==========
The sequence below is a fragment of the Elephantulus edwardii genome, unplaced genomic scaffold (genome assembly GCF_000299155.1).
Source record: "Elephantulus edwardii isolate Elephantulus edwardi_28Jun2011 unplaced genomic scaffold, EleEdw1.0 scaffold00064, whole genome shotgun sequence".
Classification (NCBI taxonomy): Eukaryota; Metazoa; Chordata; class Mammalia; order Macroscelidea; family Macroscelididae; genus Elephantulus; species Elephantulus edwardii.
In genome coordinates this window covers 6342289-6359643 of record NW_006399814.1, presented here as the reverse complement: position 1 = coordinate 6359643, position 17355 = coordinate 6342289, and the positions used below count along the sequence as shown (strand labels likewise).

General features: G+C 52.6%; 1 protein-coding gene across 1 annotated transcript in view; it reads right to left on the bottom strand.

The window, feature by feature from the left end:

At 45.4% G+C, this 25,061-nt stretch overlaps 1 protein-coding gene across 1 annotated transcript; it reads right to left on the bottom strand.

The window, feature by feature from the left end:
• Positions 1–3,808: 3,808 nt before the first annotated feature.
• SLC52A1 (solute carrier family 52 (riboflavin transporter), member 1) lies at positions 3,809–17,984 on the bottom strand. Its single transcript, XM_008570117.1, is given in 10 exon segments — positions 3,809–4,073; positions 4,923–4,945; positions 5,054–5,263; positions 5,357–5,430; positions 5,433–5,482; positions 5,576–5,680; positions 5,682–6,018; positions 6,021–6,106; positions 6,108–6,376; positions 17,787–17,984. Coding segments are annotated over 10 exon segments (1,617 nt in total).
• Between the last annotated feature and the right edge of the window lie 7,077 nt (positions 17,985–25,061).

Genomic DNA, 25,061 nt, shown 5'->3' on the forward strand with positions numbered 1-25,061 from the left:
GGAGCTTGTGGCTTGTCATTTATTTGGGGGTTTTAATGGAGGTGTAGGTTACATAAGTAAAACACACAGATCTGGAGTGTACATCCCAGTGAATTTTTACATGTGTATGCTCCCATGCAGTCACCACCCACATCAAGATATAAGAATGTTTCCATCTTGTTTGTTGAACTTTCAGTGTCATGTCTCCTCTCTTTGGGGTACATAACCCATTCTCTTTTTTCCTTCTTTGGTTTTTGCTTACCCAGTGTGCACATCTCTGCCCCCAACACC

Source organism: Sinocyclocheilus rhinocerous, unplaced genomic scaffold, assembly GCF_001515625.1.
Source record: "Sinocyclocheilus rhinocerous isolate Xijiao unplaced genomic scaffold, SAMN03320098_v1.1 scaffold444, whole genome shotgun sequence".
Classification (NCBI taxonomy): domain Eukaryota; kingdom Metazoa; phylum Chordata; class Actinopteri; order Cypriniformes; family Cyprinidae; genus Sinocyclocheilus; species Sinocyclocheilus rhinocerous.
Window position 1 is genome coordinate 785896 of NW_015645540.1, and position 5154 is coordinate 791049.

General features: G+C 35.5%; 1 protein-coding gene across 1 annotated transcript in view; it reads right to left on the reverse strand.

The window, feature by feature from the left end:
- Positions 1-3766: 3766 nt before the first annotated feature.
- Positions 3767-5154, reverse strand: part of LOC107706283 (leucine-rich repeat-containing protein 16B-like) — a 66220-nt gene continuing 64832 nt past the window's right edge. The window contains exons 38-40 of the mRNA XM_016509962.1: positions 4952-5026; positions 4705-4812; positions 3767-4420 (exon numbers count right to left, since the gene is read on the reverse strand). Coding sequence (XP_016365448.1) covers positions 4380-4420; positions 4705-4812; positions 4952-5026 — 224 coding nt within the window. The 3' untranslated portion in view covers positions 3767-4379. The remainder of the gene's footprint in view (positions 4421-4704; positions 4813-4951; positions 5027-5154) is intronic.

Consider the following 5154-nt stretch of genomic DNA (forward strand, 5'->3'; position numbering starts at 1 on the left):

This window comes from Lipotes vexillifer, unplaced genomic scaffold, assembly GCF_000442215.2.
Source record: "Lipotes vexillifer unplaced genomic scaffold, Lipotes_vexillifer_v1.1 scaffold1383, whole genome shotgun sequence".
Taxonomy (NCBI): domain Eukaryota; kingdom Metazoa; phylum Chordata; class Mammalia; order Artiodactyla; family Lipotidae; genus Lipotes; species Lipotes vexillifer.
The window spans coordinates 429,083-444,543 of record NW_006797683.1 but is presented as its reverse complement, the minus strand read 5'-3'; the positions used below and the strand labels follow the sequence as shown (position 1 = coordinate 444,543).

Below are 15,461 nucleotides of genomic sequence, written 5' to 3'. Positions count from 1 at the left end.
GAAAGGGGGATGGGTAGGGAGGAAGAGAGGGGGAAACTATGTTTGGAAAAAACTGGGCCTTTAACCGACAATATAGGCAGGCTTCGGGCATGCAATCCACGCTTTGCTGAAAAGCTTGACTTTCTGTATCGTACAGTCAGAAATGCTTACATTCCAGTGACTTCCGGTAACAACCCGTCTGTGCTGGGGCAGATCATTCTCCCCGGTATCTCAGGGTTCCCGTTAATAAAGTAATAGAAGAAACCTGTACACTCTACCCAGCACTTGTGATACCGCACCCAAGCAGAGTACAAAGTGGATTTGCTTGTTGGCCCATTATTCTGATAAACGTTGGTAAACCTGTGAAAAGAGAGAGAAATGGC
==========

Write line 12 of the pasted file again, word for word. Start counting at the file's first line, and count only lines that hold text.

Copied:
Genomic DNA, 25,061 nt, shown 5'->3' on the forward strand with positions numbered 1-25,061 from the left: